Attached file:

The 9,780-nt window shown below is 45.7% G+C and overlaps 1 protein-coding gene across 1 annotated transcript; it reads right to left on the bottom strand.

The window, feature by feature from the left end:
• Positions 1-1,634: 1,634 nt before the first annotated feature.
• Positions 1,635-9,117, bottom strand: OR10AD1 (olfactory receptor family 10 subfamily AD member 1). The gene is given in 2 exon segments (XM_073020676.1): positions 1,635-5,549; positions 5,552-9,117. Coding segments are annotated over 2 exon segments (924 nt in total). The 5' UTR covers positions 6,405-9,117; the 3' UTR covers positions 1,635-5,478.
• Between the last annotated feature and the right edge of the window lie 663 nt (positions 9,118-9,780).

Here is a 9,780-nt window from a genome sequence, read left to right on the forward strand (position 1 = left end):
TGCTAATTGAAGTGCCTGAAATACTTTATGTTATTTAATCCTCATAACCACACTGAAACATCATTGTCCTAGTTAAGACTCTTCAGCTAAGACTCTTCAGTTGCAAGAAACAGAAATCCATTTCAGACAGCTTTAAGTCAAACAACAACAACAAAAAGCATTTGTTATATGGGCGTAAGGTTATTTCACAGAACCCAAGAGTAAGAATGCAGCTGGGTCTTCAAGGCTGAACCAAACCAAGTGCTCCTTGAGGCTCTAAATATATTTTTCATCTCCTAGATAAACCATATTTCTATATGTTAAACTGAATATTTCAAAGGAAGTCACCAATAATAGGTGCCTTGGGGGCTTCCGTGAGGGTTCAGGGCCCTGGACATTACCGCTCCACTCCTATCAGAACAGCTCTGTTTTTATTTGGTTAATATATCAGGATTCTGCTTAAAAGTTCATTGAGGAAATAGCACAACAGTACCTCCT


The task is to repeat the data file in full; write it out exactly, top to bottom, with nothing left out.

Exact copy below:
The 9,780-nt window shown below is 45.7% G+C and overlaps 1 protein-coding gene across 1 annotated transcript; it reads right to left on the bottom strand.

The window, feature by feature from the left end:
• Positions 1-1,634: 1,634 nt before the first annotated feature.
• Positions 1,635-9,117, bottom strand: OR10AD1 (olfactory receptor family 10 subfamily AD member 1). The gene is given in 2 exon segments (XM_073020676.1): positions 1,635-5,549; positions 5,552-9,117. Coding segments are annotated over 2 exon segments (924 nt in total). The 5' UTR covers positions 6,405-9,117; the 3' UTR covers positions 1,635-5,478.
• Between the last annotated feature and the right edge of the window lie 663 nt (positions 9,118-9,780).

Here is a 9,780-nt window from a genome sequence, read left to right on the forward strand (position 1 = left end):
TGCTAATTGAAGTGCCTGAAATACTTTATGTTATTTAATCCTCATAACCACACTGAAACATCATTGTCCTAGTTAAGACTCTTCAGCTAAGACTCTTCAGTTGCAAGAAACAGAAATCCATTTCAGACAGCTTTAAGTCAAACAACAACAACAAAAAGCATTTGTTATATGGGCGTAAGGTTATTTCACAGAACCCAAGAGTAAGAATGCAGCTGGGTCTTCAAGGCTGAACCAAACCAAGTGCTCCTTGAGGCTCTAAATATATTTTTCATCTCCTAGATAAACCATATTTCTATATGTTAAACTGAATATTTCAAAGGAAGTCACCAATAATAGGTGCCTTGGGGGCTTCCGTGAGGGTTCAGGGCCCTGGACATTACCGCTCCACTCCTATCAGAACAGCTCTGTTTTTATTTGGTTAATATATCAGGATTCTGCTTAAAAGTTCATTGAGGAAATAGCACAACAGTACCTCCT